A lot of people must have felt a sense of personal loss upon learning that Hong Kong Economic Journal writer Cho Chi-ming has passed away.
More popularly known by his nom de plume Cho Yan-chiu (or, if read backwards, Chiu-yan, which means superman), Cho Sir guided and inspired his legions of followers in their journey through the fascinating world of stock investing.
It was indeed a privilege to work with Cho Sir. Throughout his 42-year writing career, he dished out nuggets of investment insights that made his readers wiser, if not wealthier, in the workings of the stock market and corporate world.
He was a very likeable man, and one could glean that from the torrents of condolences coming from his loved ones, friends, peers, colleagues, readers and netizens. He also had many fans in China, although they may have had some difficulty in understanding his style of Putonghua.
In his own way, Cho Sir had helped make Hong Kong people not only financially literate but financially savvy as well. That’s quite an accomplishment for someone who lived in a city that prides itself as an international financial center.
True, ask any five people and someone might be able to tell you what RSI (Relative Strength Index 相對強弱指數) is. Is there any other city where most of the television stations show only stock quotations at daytime? In Hong Kong, a child of four could probably name blue-chip stocks better than they could remember nursery rhymes.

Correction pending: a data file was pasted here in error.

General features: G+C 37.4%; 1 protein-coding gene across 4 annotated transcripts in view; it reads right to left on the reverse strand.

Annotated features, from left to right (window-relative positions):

But back in the ’70s when Cho Sir started writing, Hong Kong was far from the financial dynamo that it is now.
He joined Economic Journal in 1973 from a stockbroker firm, working his butt off for the founding Lam family and regularly filing three columns a day in the early and difficult period before the paper became a household name.
His Investor Diary, which he stopped writing only in 2009, was one of the city’s most widely read and quoted columns.
It was filled with investment tips on stocks, real estate, foreign exchange, and gold, along with his funny observations, anecdotes and rumors about corporates and the economy.
Many, like me, learned a lot about finance and investing just by reading his columns because he wrote in a way that a shopkeeper in Central or Sham Shui Po would understand.
Suffice it to say that if he were not a financial columnist, he could be a curator. Well, if stock investment were an art form, he would have already qualified as a curator.
Of course, he also made use of his vast investment knowledge, accumulating a personal fortune estimated at over HK$100 million.
That explains why he was the most generous colleague at the office, buying us afternoon tea or meals when he was in a good mood — and he was always in a good mood.
After selling his minority stake in Economic Journal, Cho Sir diversified into other fields, speaking at investment seminars, donating his writer’s fees to Rural Women in China and once hosting a stand-up comedy show.
He will be forever remembered for guesting in a television show where spoke an incomprehensible version of Putonghua that left millions of Hong Kong viewers in stitches. Cho Sir always made fun of himself because that made people around him happy.
A few months ago I joined a group of ex-colleagues who visited him at his home. I remember it was a Saturday afternoon for no one was in a hurry, least of all Cho Sir who talked to us about a wide range of topics for, I guess, three hours without pausing for a cup of water.
One thing I distinctly remembered he said after the Chinese stock crash last summer – “the buy and hold approach in stock investing no longer works as it did in the past.”
In hindsight, he was right and Buffett was wrong.
His spirit lives on, and Cho Sir, you will be sorely missed.
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